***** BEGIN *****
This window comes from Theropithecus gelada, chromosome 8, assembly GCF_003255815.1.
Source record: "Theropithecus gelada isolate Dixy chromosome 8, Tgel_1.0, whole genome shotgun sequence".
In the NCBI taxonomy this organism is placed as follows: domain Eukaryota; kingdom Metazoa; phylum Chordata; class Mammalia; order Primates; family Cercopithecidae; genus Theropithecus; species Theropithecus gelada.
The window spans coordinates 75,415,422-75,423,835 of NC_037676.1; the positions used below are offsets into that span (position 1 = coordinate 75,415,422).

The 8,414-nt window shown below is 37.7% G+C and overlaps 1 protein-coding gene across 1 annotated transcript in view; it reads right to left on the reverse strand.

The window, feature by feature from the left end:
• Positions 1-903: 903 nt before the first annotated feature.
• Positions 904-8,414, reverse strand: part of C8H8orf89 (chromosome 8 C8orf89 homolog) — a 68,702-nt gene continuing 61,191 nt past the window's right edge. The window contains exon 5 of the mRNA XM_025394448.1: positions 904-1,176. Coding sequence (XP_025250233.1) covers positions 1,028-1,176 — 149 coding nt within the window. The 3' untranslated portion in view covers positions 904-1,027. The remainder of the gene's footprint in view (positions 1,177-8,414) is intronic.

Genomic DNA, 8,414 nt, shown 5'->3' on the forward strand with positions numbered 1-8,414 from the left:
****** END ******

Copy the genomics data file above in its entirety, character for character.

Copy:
This window comes from Theropithecus gelada, chromosome 8, assembly GCF_003255815.1.
Source record: "Theropithecus gelada isolate Dixy chromosome 8, Tgel_1.0, whole genome shotgun sequence".
In the NCBI taxonomy this organism is placed as follows: domain Eukaryota; kingdom Metazoa; phylum Chordata; class Mammalia; order Primates; family Cercopithecidae; genus Theropithecus; species Theropithecus gelada.
The window spans coordinates 75,415,422-75,423,835 of NC_037676.1; the positions used below are offsets into that span (position 1 = coordinate 75,415,422).

The 8,414-nt window shown below is 37.7% G+C and overlaps 1 protein-coding gene across 1 annotated transcript in view; it reads right to left on the reverse strand.

The window, feature by feature from the left end:
• Positions 1-903: 903 nt before the first annotated feature.
• Positions 904-8,414, reverse strand: part of C8H8orf89 (chromosome 8 C8orf89 homolog) — a 68,702-nt gene continuing 61,191 nt past the window's right edge. The window contains exon 5 of the mRNA XM_025394448.1: positions 904-1,176. Coding sequence (XP_025250233.1) covers positions 1,028-1,176 — 149 coding nt within the window. The 3' untranslated portion in view covers positions 904-1,027. The remainder of the gene's footprint in view (positions 1,177-8,414) is intronic.

Genomic DNA, 8,414 nt, shown 5'->3' on the forward strand with positions numbered 1-8,414 from the left: